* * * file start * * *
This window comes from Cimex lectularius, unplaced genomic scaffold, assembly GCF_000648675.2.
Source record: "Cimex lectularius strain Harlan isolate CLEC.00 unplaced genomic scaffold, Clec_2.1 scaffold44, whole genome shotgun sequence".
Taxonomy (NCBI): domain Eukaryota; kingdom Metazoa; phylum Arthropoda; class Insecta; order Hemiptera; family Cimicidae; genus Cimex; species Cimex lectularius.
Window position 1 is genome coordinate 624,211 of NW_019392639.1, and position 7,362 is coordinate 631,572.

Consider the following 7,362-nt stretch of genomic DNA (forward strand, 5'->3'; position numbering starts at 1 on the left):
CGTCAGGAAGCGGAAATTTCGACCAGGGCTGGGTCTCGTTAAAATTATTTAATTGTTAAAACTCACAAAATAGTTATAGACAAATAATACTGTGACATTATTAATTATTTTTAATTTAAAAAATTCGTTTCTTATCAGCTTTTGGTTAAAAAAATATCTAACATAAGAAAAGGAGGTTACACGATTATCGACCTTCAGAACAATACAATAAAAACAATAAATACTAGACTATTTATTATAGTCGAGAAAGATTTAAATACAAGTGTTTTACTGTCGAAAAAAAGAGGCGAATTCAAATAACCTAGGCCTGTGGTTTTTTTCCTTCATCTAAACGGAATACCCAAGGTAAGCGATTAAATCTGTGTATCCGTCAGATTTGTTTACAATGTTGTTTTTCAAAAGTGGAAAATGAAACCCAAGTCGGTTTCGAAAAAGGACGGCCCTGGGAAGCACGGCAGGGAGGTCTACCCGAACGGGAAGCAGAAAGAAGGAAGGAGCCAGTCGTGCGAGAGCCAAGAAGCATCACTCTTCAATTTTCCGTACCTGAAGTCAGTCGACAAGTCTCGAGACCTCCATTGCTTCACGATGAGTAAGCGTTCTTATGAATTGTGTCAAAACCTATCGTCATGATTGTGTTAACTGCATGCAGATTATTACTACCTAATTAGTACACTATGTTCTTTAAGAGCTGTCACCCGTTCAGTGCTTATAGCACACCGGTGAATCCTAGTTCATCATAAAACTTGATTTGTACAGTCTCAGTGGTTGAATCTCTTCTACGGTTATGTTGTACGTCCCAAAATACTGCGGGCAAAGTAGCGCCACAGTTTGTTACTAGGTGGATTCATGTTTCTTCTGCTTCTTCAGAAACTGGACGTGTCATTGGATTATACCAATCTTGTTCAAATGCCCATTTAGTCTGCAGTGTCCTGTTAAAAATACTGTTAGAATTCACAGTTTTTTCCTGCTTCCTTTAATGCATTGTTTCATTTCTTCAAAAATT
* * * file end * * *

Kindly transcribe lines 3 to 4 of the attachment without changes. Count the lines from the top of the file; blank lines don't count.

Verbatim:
Taxonomy (NCBI): domain Eukaryota; kingdom Metazoa; phylum Arthropoda; class Insecta; order Hemiptera; family Cimicidae; genus Cimex; species Cimex lectularius.
Window position 1 is genome coordinate 624,211 of NW_019392639.1, and position 7,362 is coordinate 631,572.